BAMOS Vol 30 No. 4 2017 | Page 37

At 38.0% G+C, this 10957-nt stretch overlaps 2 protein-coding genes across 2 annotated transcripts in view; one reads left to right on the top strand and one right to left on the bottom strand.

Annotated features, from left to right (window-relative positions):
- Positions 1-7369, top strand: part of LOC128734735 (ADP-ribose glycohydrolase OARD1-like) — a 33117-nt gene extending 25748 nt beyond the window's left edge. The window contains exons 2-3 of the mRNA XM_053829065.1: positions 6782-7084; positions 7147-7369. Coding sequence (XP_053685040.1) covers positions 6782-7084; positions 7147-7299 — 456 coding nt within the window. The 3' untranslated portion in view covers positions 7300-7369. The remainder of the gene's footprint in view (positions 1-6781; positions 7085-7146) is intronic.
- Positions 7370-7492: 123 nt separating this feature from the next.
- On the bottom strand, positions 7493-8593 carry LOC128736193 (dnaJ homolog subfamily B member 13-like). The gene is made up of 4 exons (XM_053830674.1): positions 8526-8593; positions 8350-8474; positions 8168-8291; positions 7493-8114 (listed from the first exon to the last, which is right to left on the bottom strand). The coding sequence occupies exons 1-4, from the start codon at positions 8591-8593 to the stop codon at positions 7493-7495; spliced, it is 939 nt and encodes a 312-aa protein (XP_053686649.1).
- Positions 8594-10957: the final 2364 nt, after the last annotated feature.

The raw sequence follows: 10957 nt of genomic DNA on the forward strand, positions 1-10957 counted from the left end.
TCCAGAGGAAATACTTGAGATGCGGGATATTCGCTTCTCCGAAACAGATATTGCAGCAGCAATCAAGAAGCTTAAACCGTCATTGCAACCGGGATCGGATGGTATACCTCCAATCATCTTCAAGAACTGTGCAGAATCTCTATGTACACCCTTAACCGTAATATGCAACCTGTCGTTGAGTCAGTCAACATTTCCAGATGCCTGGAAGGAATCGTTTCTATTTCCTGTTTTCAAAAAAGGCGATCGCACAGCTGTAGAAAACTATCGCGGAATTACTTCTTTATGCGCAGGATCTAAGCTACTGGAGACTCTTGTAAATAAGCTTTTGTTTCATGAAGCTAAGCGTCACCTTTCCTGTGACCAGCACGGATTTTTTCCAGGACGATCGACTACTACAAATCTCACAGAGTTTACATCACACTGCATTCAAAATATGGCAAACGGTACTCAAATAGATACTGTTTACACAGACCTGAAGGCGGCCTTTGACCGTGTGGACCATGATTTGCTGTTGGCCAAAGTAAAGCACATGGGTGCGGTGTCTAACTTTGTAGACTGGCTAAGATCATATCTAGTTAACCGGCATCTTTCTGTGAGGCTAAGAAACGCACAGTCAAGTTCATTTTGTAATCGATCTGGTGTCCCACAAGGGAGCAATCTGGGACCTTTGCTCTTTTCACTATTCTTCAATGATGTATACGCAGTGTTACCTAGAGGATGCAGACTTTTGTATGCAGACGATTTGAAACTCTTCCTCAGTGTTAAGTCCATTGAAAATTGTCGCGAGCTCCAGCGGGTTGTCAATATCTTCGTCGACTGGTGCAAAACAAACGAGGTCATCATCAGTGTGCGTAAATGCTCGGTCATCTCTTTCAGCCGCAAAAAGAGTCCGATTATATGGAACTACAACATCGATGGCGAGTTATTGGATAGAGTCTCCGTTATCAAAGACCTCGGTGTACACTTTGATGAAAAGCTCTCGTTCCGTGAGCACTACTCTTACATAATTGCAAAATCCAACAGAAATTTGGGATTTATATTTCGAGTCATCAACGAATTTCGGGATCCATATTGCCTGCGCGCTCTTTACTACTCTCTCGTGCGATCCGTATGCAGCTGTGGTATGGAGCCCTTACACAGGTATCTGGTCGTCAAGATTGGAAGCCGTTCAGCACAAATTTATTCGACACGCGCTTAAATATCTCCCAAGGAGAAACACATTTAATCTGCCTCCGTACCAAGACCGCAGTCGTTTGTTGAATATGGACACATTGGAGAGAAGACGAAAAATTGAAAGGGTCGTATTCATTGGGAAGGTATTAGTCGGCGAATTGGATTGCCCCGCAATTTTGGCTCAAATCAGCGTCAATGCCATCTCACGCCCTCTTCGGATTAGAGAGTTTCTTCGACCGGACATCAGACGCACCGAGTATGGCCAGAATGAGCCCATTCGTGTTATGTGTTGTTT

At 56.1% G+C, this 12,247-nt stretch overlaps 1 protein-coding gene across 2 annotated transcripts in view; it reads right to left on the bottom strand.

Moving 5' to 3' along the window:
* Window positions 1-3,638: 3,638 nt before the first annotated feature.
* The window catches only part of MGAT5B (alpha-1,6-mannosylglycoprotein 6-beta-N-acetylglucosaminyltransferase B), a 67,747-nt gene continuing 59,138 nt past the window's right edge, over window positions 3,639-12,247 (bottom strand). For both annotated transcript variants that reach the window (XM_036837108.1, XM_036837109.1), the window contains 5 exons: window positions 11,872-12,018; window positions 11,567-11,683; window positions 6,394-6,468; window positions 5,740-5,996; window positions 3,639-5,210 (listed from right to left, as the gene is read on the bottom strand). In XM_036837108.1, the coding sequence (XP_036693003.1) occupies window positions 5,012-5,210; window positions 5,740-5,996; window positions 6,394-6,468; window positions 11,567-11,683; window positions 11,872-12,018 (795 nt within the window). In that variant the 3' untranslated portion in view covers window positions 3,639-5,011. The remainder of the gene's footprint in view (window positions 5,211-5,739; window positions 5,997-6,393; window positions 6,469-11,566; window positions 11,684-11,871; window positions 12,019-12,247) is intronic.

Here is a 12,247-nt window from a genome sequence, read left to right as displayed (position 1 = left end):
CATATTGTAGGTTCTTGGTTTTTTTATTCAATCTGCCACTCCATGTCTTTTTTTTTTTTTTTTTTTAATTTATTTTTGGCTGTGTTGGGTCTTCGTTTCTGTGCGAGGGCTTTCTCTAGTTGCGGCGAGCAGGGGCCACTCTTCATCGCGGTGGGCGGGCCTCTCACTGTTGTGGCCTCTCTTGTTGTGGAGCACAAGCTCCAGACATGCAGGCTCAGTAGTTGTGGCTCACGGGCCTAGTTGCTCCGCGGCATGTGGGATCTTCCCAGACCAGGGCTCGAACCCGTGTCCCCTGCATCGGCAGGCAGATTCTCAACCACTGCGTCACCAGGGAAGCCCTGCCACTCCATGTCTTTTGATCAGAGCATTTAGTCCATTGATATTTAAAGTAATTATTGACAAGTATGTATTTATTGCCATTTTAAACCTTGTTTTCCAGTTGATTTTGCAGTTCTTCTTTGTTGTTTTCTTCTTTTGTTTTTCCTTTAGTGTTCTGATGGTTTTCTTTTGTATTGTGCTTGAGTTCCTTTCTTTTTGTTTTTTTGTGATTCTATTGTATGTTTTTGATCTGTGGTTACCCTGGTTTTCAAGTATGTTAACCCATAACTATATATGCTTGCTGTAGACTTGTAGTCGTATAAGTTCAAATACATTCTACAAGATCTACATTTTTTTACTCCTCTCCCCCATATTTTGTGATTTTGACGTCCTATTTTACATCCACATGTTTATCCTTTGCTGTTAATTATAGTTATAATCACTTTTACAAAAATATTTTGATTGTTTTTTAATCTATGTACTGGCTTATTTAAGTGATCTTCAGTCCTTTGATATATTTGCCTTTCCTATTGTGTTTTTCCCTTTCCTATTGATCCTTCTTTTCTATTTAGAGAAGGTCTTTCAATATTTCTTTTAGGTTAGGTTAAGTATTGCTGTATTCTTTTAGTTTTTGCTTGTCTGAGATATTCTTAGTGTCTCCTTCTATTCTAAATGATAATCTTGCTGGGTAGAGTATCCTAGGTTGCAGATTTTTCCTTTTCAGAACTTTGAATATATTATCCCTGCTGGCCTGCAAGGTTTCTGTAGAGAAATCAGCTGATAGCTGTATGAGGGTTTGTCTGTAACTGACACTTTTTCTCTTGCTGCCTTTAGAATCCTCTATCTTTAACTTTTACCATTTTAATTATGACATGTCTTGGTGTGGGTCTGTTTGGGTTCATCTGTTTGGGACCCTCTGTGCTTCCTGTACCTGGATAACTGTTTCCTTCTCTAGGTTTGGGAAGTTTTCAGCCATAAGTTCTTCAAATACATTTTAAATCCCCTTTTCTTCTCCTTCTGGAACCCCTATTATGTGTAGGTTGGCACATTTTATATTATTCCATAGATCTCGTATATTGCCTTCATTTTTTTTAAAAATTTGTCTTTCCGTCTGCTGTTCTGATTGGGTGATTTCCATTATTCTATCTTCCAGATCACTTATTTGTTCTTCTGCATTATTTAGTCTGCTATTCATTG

BAMOS Dec 2017 time you change your code, to make sure you haven’t broken anything. Many people add a little code coverage badge to the README file in their code repository using Coveralls, to indicate how much of the code is covered by the tests. Academic publishing To make sure you get the academic credit you deserve for the hard work associated with releasing and maintaining scientific software, it’s important to publish an academic article about your software (i.e. so that people can cite it in the methods sections of their papers). If there isn’t an existing journal dedicated to the type of software you’ve written (e.g. Geoscientific Model Development), then the Journal of Open Research Software or Journal of Open Source Software are good options. This is obviously a very broad overview of what’s involved in packaging and releasing scientific software. Depending on where you sit on the scientific code/scientific software spectrum, not all of the things listed above will be necessary. For instance, if you’re writing code that only needs to be used by a group of five people working on the same computer system, hosting on GitHub, testing using Travis CI and the use of GitHub issues and gitter for discussion might be useful, but perhaps not packaging with PyPI or a journal paper with the Journal of Open Research Software. A great resource for more detailed advice is the Software Sustainability Institute (their online guides are particularly useful). It’s also worth checking out the gold standards in the weather/ocean/climate space. In terms of individual researchers releasing their own software, this would be the eofs and windspharm packages from Andrew Dawson. Packages like MetPy (University Corporation for Atmospheric Research/ Unidata), Py-ART (Atmospheric Radiation Measurement Climate Research Facility) and Iris/Cartopy (UK Met Office) are good examples of what can be achieved with some institutional support. 37